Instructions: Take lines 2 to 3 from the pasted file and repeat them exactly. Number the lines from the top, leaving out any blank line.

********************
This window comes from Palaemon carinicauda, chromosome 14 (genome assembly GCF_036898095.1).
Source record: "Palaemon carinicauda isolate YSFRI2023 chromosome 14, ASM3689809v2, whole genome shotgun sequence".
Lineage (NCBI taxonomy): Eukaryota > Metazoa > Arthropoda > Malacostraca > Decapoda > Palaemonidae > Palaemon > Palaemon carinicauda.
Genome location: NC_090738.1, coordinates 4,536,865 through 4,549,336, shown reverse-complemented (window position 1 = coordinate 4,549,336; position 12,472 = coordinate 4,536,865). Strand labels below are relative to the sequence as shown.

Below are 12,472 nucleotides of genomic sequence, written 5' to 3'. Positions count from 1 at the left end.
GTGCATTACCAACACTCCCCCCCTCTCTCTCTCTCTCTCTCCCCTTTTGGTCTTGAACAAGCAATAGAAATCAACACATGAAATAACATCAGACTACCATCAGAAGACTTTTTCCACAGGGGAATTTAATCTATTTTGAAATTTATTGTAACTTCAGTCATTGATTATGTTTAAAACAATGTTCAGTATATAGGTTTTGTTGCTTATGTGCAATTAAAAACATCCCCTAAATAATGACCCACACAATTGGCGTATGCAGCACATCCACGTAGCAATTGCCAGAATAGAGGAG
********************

Source record: "Palaemon carinicauda isolate YSFRI2023 chromosome 14, ASM3689809v2, whole genome shotgun sequence".
Lineage (NCBI taxonomy): Eukaryota > Metazoa > Arthropoda > Malacostraca > Decapoda > Palaemonidae > Palaemon > Palaemon carinicauda.